All You Need to Know About Illegal Poaching

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The well-being of the planet hinges on biodiversity and the wildlife that comprises its ecosystems. The existence of wildlife fosters ecological balance, and the extinction of any species has knock-on effects on the entire ecosystem of the plant. Thus, the conservation of wildlife is critical to the preservation of the planet. 

However, the illegal wildlife trade poses a significant threat to the Earth’s biodiversity. Read on to learn all you need to know about the scale of the wildlife trade, its causes, why it is harmful, as well as its impact in New Zealand. 

Why is the wildlife trade illegal?

Wildlife trade refers to the killing and trading of wild animals and plants. Typically, they are used to produce food products, ornamental items, medicines, leather, and furniture. While legitimate forms of wildlife trade exist, illegal wildlife trading comprises a large underground industry run by international networks, threatening the existence of rare animal and plant species. 

Examples of illegal wildlife trade and their purposes include the poaching of elephants for ivory, rhinoceroses for their horns, and tigers and leopards for their skin and bones. As the global population and the volume of cross-border trade increase, so does the demand for a variety of prohibited wildlife products. Extreme poverty compounds the problem, as animal trafficking is often a valuable source of income for destitute individuals from under-developed countries. 

Illegal poaching has been criminalised by international organisations, much like the trading of drugs and arms. Trading wildlife is also illegal in most countries to ensure the survival of endangered species and to restore the natural ecosystem of the planet.

The scale of the wildlife trade

Illegal animal trade ensures high-profit margins as the demand for products made from rare species increases. This demand is primarily fueled by wealthy consumers who see these products as valuable collectables, and mythical beliefs surrounding their supernatural attributes, according to WWF.

For instance, rhinoceros horns, elephant tusks, and tiger and leopard skin are in high demand in Asia. This demand threatens wild animals all over the world, especially in regions where they are native, such as China and South Africa.

Causes of illegal wildlife trade

The causes of the illegal wildlife trade include the following:

  • Some communities depend on certain wild animals for proteins, as well as trees and plants for fuel. In the developing world, certain populations also view certain types of wild plants and animal products as cures for various diseases. Given their value, their trade is a lucrative endeavour.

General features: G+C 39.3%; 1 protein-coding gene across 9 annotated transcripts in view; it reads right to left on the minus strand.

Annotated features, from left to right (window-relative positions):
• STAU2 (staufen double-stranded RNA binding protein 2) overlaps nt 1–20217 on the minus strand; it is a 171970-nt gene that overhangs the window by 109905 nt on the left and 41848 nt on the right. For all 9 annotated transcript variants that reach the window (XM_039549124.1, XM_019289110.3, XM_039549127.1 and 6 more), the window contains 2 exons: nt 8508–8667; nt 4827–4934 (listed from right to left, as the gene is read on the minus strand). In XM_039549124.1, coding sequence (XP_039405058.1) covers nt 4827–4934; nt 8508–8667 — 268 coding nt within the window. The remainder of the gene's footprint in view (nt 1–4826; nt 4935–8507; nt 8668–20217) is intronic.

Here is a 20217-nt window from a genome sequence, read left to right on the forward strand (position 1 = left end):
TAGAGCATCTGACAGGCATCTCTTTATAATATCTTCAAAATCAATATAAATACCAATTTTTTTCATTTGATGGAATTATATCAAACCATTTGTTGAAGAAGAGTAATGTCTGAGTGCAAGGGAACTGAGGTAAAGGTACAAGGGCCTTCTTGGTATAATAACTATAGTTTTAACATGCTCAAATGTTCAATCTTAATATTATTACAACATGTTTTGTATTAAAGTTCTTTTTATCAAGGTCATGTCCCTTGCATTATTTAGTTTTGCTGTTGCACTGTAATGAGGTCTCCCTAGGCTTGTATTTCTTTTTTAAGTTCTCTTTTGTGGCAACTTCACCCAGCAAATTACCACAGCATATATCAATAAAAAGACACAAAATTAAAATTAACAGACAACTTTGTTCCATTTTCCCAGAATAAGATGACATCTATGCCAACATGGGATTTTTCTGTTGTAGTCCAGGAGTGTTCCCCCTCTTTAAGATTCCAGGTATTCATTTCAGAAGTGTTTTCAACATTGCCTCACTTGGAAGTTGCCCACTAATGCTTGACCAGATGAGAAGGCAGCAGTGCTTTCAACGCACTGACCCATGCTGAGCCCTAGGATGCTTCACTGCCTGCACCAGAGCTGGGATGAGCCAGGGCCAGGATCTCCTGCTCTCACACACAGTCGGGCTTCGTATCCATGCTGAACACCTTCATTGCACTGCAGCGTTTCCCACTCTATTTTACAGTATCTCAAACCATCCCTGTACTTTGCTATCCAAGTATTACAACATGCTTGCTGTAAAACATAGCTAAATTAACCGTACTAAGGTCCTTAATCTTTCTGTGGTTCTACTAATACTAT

• Weak regulations also allow criminals to operate large criminal networks that guarantee low risk and high returns.

Illegal wildlife trade: Key statistics

Illegal wildlife trade is the fourth most lucrative form of illicit trade after human, drug, and arms trafficking. According to Nium, the global platform for Modern Money Movement, the illegal wildlife trade is estimated to be worth up to US$20 billion each year. Studies by Reuters show that despite the poaching of rhinoceroses in South Africa decreased slightly in 2022, 448 rhinoceroses were killed that year — only three fewer than in 2021.

Apart from elephants and rhinoceroses, impacted species include Amur leopards, green turtles, hawksbill turtles, leatherback turtles, orangutans, Sunda tigers, and crocodiles. 

New Zealand’s impact on the wildlife trade

When the global ban on the elephant ivory trade came into effect in 1989, New Zealand allowed the domestic trade of ivory across its borders with a CITES permit. However, over the years, elephant poaching and the illegal trade of ivory proliferated, causing local wildlife protection organisations to urge the government to ban the wildlife trade. In 2014, the largest auction website in New Zealand, TradeMe, prohibited the trade of items containing or manufactured using ivory and other endangered species. However, the country continues to permit the domestic trading of ivory if the required permits are obtained. 

Together with TRAFFIC, DHL Express conducts workshops to train their staff to identify suspicious packages containing illegal wildlife. As transport and logistics firms play an important role in facilitating global trade, they are essential to preventing the trafficking of animals and rare plants. 

DHL Express has a part to play in combating any illegal activity that is ingrained in international movement. If you would like to join us on this pursuit, consider opening a business account with DHL Express NZ today.